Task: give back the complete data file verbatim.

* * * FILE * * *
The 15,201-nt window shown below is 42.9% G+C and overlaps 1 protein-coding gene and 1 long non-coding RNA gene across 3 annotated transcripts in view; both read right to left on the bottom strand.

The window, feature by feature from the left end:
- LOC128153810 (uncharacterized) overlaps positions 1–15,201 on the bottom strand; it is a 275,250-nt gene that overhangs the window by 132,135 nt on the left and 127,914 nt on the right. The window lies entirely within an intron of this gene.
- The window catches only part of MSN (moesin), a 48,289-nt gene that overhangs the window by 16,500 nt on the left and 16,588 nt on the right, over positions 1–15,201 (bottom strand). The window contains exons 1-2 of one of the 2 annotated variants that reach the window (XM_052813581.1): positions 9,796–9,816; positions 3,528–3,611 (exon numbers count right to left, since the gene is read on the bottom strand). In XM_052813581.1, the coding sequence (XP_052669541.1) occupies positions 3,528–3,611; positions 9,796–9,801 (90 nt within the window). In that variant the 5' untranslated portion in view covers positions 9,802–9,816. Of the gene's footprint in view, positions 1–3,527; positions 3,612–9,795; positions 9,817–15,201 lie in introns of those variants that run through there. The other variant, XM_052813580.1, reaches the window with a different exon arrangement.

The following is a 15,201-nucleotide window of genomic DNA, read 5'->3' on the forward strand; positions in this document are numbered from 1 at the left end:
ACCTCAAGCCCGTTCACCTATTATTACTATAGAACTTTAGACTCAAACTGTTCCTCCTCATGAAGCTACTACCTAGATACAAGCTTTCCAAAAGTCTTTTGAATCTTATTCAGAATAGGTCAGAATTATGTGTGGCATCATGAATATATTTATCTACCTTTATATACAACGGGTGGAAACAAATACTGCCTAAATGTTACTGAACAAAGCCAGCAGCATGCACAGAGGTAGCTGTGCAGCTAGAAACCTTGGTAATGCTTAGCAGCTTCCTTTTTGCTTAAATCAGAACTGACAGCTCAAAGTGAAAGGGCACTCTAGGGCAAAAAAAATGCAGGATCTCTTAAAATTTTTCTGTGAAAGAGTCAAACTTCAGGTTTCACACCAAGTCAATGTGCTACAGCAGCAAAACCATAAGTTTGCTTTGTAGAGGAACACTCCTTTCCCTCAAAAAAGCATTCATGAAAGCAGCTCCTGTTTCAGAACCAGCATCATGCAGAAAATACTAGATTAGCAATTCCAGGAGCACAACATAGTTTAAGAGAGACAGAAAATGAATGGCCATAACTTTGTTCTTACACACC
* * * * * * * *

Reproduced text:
The 15,201-nt window shown below is 42.9% G+C and overlaps 1 protein-coding gene and 1 long non-coding RNA gene across 3 annotated transcripts in view; both read right to left on the bottom strand.

The window, feature by feature from the left end:
- LOC128153810 (uncharacterized) overlaps positions 1–15,201 on the bottom strand; it is a 275,250-nt gene that overhangs the window by 132,135 nt on the left and 127,914 nt on the right. The window lies entirely within an intron of this gene.
- The window catches only part of MSN (moesin), a 48,289-nt gene that overhangs the window by 16,500 nt on the left and 16,588 nt on the right, over positions 1–15,201 (bottom strand). The window contains exons 1-2 of one of the 2 annotated variants that reach the window (XM_052813581.1): positions 9,796–9,816; positions 3,528–3,611 (exon numbers count right to left, since the gene is read on the bottom strand). In XM_052813581.1, the coding sequence (XP_052669541.1) occupies positions 3,528–3,611; positions 9,796–9,801 (90 nt within the window). In that variant the 5' untranslated portion in view covers positions 9,802–9,816. Of the gene's footprint in view, positions 1–3,527; positions 3,612–9,795; positions 9,817–15,201 lie in introns of those variants that run through there. The other variant, XM_052813580.1, reaches the window with a different exon arrangement.

The following is a 15,201-nucleotide window of genomic DNA, read 5'->3' on the forward strand; positions in this document are numbered from 1 at the left end:
ACCTCAAGCCCGTTCACCTATTATTACTATAGAACTTTAGACTCAAACTGTTCCTCCTCATGAAGCTACTACCTAGATACAAGCTTTCCAAAAGTCTTTTGAATCTTATTCAGAATAGGTCAGAATTATGTGTGGCATCATGAATATATTTATCTACCTTTATATACAACGGGTGGAAACAAATACTGCCTAAATGTTACTGAACAAAGCCAGCAGCATGCACAGAGGTAGCTGTGCAGCTAGAAACCTTGGTAATGCTTAGCAGCTTCCTTTTTGCTTAAATCAGAACTGACAGCTCAAAGTGAAAGGGCACTCTAGGGCAAAAAAAATGCAGGATCTCTTAAAATTTTTCTGTGAAAGAGTCAAACTTCAGGTTTCACACCAAGTCAATGTGCTACAGCAGCAAAACCATAAGTTTGCTTTGTAGAGGAACACTCCTTTCCCTCAAAAAAGCATTCATGAAAGCAGCTCCTGTTTCAGAACCAGCATCATGCAGAAAATACTAGATTAGCAATTCCAGGAGCACAACATAGTTTAAGAGAGACAGAAAATGAATGGCCATAACTTTGTTCTTACACACC